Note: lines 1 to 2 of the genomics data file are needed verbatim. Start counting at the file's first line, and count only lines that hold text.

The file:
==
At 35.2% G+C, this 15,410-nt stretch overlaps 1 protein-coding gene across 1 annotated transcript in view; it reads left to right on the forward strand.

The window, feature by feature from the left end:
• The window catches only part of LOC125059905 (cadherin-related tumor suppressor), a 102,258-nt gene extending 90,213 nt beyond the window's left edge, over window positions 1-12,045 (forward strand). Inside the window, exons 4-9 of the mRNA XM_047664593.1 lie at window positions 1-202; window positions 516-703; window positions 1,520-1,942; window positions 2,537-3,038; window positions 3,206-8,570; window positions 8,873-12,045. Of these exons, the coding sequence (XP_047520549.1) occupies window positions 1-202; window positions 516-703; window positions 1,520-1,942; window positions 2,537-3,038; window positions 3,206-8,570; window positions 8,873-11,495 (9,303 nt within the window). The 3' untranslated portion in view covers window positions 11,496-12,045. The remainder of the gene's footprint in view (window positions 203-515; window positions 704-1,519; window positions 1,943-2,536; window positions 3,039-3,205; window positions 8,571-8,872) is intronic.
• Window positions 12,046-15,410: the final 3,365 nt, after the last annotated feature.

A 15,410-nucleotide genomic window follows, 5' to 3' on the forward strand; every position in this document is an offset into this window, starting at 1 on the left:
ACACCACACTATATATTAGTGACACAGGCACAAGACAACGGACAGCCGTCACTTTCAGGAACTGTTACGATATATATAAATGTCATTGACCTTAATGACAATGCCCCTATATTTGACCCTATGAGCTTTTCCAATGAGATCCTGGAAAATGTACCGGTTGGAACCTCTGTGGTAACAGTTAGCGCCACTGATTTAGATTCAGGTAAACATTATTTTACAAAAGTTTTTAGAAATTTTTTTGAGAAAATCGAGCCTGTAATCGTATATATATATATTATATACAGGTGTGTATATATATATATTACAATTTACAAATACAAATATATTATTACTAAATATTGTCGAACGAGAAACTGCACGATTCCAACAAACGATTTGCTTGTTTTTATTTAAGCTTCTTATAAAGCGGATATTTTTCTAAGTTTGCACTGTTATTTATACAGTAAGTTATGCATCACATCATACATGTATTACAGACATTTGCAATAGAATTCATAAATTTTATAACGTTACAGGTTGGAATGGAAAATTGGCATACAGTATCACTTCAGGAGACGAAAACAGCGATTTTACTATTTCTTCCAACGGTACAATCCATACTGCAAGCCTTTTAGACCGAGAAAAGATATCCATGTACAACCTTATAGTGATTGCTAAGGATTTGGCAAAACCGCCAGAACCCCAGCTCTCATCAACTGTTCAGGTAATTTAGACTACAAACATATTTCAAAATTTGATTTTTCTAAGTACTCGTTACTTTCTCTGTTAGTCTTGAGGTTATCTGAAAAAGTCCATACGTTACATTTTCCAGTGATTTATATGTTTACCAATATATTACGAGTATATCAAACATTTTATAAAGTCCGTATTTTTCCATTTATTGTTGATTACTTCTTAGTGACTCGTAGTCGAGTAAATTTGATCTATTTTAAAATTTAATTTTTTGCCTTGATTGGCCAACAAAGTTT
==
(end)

At 35.2% G+C, this 15,410-nt stretch overlaps 1 protein-coding gene across 1 annotated transcript in view; it reads left to right on the forward strand.

The window, feature by feature from the left end: